Paroxysmal supraventricular tachycardia (to prevent recurrence), ventricular arrhythmias: Immediate release tablet: Initial: 150 mg every 8 hours; dosage increase may be made at minimum of 3- to 4-day intervals, may increase to 225 mg every 8 hours (US labeling) or 300 mg every 12 hours (Canadian labeling); if further increase is necessary, may increase to 300 mg every 8 hours
Paroxysmal atrial fibrillation, pharmacologic cardioversion (off-label use): Immediate release tablet: Outpatient: "Pill-in-the-pocket" dose: 450 mg (weight <70 kg), 600 mg (weight ≥70 kg). May not repeat in ≤24 hours (Alboni, 2004; AHA/ACC/HRS [January, 2014]). Note: An initial inpatient cardioversion trial should have been successful before sending patient home on this approach. Patient must be taking an AV nodal-blocking agent (eg, beta-blocker, nondihydropyridine calcium channel blocker) prior to initiation of antiarrhythmic
Dosage adjustment in renal impairment: There are no dosage adjustments provided in the manufacturer's labeling; however, 50% of propafenone metabolites (some active) are excreted in the urine; some data suggest that no dosage adjustment is necessary (Burgess, 1989; Fromm, 1994); however, use with caution.
Hemodialysis/CVVH: Minimally dialyzable (Burgess, 1989; Seto, 1999); supplemental dose not necessary
Dosage adjustment in hepatic impairment:
US labeling: There are no dosage adjustment provided in the manufacturer’s labeling; however, dosage reduction should be considered as drug undergoes hepatic metabolism. Use with caution.
Mild to moderate impairment: Initial: 150 mg once daily; dosage increase may be made at minimum of 4-day intervals to 150 mg twice daily, then to 150 mg every 8 hours; if further increase is necessary, may increase to 300 mg every 12 hours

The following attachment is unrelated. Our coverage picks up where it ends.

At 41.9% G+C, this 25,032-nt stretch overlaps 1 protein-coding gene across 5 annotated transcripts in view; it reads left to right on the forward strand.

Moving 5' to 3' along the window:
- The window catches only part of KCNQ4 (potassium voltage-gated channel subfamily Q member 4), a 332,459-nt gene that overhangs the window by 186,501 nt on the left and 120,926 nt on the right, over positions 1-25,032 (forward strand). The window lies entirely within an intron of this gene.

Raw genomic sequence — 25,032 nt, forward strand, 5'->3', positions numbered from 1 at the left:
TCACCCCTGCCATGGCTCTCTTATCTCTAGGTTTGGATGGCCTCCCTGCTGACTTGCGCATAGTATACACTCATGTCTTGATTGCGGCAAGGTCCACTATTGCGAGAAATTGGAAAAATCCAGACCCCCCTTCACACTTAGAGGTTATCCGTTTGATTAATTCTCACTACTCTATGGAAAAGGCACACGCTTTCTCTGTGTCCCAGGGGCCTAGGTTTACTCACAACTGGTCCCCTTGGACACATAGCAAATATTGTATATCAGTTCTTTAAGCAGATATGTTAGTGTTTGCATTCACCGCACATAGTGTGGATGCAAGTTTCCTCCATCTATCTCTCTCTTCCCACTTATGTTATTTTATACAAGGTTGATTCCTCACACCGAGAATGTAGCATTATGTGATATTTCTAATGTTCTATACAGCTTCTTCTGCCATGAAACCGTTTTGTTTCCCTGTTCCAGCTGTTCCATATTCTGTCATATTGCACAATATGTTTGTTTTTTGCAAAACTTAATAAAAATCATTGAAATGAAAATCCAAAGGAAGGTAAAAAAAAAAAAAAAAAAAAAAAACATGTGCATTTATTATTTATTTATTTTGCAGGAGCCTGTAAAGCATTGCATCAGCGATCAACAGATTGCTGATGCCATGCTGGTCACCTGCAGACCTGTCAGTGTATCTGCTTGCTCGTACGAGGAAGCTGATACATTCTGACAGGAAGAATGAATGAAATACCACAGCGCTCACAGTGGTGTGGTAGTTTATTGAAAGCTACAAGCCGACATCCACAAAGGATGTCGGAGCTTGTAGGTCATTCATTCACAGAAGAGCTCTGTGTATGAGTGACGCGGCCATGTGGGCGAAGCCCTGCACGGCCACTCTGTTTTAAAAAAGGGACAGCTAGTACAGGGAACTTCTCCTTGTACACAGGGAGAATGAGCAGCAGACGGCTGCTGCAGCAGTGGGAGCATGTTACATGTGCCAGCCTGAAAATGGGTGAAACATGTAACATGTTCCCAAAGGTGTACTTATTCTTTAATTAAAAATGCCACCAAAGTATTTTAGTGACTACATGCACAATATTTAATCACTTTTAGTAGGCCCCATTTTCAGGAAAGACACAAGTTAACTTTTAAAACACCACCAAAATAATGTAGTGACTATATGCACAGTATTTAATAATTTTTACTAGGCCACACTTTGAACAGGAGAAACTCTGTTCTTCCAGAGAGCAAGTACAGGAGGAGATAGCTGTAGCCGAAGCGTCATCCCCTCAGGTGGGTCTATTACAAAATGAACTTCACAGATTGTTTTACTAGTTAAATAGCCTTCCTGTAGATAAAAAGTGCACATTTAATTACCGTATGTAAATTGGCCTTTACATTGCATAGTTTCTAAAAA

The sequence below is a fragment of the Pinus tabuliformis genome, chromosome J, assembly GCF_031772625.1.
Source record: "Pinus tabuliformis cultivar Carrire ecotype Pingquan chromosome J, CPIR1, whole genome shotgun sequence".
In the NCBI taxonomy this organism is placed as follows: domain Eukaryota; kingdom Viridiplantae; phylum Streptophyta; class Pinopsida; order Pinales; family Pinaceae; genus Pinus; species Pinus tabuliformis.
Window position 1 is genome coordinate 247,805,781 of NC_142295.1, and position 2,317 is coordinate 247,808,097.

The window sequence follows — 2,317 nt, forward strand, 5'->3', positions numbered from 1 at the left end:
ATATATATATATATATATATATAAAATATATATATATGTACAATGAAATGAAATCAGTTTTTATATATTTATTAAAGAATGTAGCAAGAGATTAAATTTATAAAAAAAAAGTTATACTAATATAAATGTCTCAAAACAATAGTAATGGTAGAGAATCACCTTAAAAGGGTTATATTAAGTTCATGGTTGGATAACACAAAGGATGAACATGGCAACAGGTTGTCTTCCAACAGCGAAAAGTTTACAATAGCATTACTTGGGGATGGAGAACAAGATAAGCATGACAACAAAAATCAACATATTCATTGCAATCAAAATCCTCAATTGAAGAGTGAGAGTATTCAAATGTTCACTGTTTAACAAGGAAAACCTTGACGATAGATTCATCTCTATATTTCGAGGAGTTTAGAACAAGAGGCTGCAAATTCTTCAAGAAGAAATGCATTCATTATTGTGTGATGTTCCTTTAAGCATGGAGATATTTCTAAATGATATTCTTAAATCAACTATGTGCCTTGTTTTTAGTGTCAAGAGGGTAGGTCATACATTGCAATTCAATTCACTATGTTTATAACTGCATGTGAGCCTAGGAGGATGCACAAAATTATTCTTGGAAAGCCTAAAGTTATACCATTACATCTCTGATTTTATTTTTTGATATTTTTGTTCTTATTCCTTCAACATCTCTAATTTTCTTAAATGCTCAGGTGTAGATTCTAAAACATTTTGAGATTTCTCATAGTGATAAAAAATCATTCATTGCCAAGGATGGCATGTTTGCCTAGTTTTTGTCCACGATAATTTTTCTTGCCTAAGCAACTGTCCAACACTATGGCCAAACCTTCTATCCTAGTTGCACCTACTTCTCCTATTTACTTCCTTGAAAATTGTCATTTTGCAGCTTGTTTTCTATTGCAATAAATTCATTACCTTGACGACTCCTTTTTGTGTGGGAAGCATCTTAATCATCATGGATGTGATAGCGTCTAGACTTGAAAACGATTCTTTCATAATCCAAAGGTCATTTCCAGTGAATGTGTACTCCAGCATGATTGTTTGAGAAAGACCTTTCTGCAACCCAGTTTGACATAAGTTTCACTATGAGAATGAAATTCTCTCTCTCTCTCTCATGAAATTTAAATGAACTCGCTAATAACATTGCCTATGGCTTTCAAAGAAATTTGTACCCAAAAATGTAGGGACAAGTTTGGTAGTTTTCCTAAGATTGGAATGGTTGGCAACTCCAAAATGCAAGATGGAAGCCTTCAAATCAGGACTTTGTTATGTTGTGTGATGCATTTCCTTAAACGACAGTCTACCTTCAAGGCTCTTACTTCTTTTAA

Severe impairment: Use is contraindicated.
Oral: Capsules should be swallowed whole; do not crush or chew; may be taken without regard to meals.
The Canadian labeling recommends the tablet be swallowed whole with liquid and to be administered with food.
Store at 25°C (77°F); excursions permitted to 15°C to 30°C (59°F to 86°F).
Amiodarone: May enhance the adverse/toxic effect of Propafenone. Specifically, the combination may result in altered cardiac conduction and repolarization. Amiodarone may increase the serum concentration of Propafenone. Avoid combination
Antiarrhythmic Agents (Class Ia): Propafenone may enhance the arrhythmogenic effect of Antiarrhythmic Agents (Class Ia). Management: Concurrent use of propafenone with quinidine, amiodarone, or other class IA or class III antiarrhythmics should be avoided. Treatment with such agents should be withheld for at least 5 half-lives prior to initiation of propafenone. Avoid combination
Antiarrhythmic Agents (Class III): Propafenone may enhance the arrhythmogenic effect of Antiarrhythmic Agents (Class III). Management: Concurrent use of propafenone with quinidine, amiodarone, or other class IA or class III antiarrhythmics should be avoided. Treatment with such agents should be withheld for at least 5 half-lives prior to initiation of propafenone. Avoid combination
Antihepaciviral Combination Products: May increase the serum concentration of Propafenone. Management: Canadian labeling recommends avoiding this combination. Monitor therapy
ARIPiprazole: CYP2D6 Inhibitors (Weak) may increase the serum concentration of ARIPiprazole. Management: Monitor for increased aripiprazole pharmacologic effects. Aripiprazole dose adjustments may or may not be required based on concomitant therapy and/or indication. Consult full interaction monograph for specific recommendations. Monitor therapy